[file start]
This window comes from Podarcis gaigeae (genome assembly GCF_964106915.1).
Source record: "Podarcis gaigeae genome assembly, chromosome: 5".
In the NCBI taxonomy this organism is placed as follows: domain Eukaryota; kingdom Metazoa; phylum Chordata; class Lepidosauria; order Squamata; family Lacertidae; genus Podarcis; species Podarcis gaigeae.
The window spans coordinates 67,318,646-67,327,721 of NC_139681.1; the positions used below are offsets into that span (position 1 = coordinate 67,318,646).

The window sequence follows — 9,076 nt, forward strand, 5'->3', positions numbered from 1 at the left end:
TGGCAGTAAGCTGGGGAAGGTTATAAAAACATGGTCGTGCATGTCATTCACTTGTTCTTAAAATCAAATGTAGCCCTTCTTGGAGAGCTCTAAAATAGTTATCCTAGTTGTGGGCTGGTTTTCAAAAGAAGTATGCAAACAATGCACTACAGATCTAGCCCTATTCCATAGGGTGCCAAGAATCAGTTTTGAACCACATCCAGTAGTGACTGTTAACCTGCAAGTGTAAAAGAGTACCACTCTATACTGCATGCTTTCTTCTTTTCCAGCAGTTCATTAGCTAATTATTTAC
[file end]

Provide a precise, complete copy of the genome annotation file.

This window comes from Podarcis gaigeae (genome assembly GCF_964106915.1).
Source record: "Podarcis gaigeae genome assembly, chromosome: 5".
In the NCBI taxonomy this organism is placed as follows: domain Eukaryota; kingdom Metazoa; phylum Chordata; class Lepidosauria; order Squamata; family Lacertidae; genus Podarcis; species Podarcis gaigeae.
The window spans coordinates 67,318,646-67,327,721 of NC_139681.1; the positions used below are offsets into that span (position 1 = coordinate 67,318,646).

The window sequence follows — 9,076 nt, forward strand, 5'->3', positions numbered from 1 at the left end:
TGGCAGTAAGCTGGGGAAGGTTATAAAAACATGGTCGTGCATGTCATTCACTTGTTCTTAAAATCAAATGTAGCCCTTCTTGGAGAGCTCTAAAATAGTTATCCTAGTTGTGGGCTGGTTTTCAAAAGAAGTATGCAAACAATGCACTACAGATCTAGCCCTATTCCATAGGGTGCCAAGAATCAGTTTTGAACCACATCCAGTAGTGACTGTTAACCTGCAAGTGTAAAAGAGTACCACTCTATACTGCATGCTTTCTTCTTTTCCAGCAGTTCATTAGCTAATTATTTAC